What Is Herring And What Does It Taste Like?

If you fancy yourself a world history buff, then you no doubt are familiar with the herring's role in the downfall of one important medieval alliance, the Hanseatic League. According to World History, this powerful league was a federation formed to facilitate trade and protect the interests of German towns and cities in the 12th century. The league helped raise the economic status of its merchant class and even waged war with Denmark, resulting in free trade throughout Scandinavia.

Here's where the herring comes into play — at one time, the Hanseatic League had a monopoly on herring, but climate change in the 15th century put an end to that. When the weather got colder, the herrings' new spawning patterns brought the coveted fish closer to Holland and away from the league's dominion. This shift in the herring trade, along with some other factors, led to the league's decline, and it officially disbanded in 1862 (via World History).

With so many fish in the sea, we have to ask: what is so special about herring that its absence could spell disaster for such a powerful organization?

What is herring?

It turns out there are a lot of different types of herring (Clupea harengus). According to The Fish Society, out of the 200 different species of herring, only three of these species are the kind of fish that are likely to end up on your plate: Atlantic, Pacific, and Araucanian. Herring are silver in color, with a slightly bluish hue on top of their bodies, and paler tones underneath. The silvery fish can weigh up to one-and-a-half pounds, according to the outlet. (For comparison, the average market rate of an Albacore tuna is between 10 and 30 pounds, according to Seafood Source). According to The Spruce Eats, the fish can live up to 15 years in the wild and can be found in both fresh and saltwater.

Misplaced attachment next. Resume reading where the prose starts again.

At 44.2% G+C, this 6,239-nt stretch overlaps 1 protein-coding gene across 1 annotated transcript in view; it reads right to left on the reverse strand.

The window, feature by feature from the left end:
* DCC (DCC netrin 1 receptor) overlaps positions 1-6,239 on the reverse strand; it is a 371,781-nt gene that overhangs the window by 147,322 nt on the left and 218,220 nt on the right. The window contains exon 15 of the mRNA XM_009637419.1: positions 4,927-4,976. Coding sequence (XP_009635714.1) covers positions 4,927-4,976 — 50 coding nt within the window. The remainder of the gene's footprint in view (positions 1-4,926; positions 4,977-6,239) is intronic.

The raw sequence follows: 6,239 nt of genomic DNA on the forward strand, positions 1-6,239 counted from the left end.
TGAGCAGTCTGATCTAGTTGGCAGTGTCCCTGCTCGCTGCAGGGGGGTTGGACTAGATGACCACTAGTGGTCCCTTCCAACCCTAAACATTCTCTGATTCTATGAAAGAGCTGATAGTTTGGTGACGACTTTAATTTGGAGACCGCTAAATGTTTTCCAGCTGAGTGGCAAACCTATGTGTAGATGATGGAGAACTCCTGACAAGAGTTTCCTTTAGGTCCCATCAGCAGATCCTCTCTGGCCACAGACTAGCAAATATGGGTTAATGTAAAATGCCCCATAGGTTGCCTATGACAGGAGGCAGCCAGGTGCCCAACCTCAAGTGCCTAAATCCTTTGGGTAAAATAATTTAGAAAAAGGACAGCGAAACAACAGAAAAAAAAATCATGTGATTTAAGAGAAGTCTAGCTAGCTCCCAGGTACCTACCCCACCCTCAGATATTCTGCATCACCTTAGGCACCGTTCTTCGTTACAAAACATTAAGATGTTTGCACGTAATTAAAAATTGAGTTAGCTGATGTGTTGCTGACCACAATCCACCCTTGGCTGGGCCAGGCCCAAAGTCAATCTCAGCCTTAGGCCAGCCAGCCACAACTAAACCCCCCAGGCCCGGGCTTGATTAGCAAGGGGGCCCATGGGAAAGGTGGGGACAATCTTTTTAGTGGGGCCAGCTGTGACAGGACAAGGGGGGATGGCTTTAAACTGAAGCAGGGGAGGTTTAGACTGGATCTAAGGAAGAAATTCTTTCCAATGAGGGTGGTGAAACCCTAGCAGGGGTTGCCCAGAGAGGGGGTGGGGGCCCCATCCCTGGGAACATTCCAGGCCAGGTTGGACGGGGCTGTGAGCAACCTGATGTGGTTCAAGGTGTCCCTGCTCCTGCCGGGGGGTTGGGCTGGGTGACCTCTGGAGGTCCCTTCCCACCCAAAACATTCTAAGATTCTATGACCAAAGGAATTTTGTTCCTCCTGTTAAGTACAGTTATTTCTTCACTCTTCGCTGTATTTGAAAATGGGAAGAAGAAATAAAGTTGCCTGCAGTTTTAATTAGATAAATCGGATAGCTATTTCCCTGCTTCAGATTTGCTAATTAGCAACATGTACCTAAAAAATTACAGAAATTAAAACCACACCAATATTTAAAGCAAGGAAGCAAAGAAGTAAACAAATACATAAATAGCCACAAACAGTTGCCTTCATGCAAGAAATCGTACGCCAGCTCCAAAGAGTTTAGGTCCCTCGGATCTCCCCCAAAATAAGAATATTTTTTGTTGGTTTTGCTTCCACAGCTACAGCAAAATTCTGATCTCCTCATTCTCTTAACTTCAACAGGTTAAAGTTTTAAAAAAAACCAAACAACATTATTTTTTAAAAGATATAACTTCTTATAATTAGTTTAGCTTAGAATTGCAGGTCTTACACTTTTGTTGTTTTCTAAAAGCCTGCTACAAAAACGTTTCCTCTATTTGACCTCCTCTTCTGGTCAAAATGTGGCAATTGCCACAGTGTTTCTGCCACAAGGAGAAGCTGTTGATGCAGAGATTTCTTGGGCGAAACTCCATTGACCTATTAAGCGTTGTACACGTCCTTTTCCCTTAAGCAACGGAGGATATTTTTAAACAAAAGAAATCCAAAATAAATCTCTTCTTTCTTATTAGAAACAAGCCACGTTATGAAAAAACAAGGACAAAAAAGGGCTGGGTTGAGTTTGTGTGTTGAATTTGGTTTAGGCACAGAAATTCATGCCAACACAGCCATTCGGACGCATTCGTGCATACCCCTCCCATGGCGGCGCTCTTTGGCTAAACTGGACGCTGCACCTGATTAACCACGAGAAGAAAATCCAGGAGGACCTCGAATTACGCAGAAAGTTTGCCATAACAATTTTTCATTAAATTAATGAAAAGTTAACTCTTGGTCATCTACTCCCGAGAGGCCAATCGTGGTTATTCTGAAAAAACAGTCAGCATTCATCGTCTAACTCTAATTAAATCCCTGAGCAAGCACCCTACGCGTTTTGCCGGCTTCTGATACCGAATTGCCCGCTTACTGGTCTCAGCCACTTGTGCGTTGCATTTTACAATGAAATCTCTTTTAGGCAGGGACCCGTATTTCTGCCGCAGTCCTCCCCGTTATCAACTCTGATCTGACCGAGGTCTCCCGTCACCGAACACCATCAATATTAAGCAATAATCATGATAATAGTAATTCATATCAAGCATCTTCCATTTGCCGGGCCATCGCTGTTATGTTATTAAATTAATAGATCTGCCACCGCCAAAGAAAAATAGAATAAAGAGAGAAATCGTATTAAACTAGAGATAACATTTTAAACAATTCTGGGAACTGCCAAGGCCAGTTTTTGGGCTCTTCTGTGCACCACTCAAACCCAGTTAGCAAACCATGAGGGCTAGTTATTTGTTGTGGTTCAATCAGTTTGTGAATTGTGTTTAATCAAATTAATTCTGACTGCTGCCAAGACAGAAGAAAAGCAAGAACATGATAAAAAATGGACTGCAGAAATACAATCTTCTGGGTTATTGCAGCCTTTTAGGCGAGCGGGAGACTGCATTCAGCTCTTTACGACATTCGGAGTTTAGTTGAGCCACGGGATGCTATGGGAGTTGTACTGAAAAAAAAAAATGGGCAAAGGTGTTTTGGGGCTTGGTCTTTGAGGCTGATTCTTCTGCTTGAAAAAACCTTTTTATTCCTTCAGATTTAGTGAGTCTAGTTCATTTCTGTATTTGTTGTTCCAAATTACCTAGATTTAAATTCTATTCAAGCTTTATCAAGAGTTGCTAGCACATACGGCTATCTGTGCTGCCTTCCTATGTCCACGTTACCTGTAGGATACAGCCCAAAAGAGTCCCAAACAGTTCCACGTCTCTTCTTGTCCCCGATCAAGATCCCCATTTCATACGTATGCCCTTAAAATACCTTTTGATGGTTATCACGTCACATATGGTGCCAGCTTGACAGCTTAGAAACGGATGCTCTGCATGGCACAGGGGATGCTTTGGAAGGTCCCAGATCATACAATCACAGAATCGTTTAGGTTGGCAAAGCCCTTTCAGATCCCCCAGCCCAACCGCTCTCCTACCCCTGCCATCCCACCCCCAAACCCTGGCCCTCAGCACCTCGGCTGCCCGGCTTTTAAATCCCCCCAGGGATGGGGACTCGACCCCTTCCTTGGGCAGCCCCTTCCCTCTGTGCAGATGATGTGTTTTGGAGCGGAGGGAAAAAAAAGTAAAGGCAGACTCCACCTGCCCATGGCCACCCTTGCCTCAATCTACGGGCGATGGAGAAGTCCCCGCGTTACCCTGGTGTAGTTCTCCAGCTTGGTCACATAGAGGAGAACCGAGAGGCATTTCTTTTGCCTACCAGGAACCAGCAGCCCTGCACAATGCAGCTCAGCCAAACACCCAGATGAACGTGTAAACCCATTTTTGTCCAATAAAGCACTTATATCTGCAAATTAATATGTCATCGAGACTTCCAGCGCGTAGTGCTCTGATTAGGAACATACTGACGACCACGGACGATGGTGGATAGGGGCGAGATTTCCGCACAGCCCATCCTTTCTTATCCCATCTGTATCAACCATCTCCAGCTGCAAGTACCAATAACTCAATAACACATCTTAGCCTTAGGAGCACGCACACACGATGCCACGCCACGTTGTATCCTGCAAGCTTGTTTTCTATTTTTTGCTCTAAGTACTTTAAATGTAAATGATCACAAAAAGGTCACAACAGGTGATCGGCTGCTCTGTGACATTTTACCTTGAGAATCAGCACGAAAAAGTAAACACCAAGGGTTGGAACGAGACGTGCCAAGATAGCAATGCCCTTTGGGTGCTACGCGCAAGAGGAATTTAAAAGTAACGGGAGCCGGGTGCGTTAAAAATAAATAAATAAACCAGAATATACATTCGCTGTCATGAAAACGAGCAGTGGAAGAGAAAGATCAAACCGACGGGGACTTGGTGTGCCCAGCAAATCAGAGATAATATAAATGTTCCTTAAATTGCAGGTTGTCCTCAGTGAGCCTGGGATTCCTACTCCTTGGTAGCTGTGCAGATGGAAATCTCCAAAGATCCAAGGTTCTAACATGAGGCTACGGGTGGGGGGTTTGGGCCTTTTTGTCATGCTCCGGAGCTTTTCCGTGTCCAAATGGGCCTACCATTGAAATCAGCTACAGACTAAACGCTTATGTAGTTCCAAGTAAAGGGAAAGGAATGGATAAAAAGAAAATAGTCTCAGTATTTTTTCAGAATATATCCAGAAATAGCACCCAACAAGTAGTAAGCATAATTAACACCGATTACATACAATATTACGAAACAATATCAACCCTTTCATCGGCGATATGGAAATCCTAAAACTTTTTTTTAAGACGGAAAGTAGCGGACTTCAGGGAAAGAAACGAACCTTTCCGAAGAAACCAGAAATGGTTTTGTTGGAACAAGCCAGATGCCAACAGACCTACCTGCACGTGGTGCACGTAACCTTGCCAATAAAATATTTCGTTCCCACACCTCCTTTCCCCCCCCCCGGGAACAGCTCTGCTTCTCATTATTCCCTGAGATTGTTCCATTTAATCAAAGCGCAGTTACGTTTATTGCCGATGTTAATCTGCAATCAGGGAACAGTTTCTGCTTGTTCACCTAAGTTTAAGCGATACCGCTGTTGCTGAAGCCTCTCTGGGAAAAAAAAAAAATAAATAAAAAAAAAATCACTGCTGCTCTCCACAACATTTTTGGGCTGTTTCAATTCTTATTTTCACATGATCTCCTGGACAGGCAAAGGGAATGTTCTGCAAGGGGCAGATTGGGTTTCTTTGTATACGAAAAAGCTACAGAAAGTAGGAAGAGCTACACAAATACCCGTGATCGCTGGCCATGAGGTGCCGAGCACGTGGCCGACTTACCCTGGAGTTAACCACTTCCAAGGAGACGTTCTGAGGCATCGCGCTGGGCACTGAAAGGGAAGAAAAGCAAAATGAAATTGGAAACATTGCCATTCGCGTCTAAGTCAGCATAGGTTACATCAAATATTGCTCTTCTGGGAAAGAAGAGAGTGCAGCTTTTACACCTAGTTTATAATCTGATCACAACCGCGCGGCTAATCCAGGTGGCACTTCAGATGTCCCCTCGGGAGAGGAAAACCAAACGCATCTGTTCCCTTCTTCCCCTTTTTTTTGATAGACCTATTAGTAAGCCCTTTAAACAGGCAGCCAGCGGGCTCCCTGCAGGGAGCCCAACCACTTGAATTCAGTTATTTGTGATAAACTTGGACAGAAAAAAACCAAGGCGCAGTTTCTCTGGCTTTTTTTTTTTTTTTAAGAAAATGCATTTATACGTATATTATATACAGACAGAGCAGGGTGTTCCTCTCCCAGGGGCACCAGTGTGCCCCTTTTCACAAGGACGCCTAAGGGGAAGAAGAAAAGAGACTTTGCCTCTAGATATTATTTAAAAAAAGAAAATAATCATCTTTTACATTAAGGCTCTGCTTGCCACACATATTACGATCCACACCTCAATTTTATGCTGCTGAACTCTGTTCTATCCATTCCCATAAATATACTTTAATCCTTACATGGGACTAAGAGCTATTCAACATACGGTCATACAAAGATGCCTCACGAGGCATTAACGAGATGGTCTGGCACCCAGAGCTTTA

Herring's importance, according to Seafood from Norway, lies in the fact that there are so many. The "silver of the sea," as they are nicknamed, are school fish, and according to the outlet, one school can have three billion fish and occupy a full cubic mile. Just imagine how long that roll call would take!

What does herring taste like?

Though herring are smaller than some of the larger commercial fish we eat, fresh herring meat is soft, according to Seafood Source. Small herring have a delicate flavor, while larger fish have a fuller, oilier flavor. The overall taste of the fish, however, lies in how it is cooked. If the herring is pickled, most of its fishiness is covered up. If it's pickled in wine, it can taste slightly sweet and oniony, while if it's pickled in cream sauce, it has a sweet and sour taste profile going on. When smoked, it retains more of its original fish flavor, while sour or fermented herring has the strongest flavor profile and an accompanying pungent smell to boot (via The Takeout).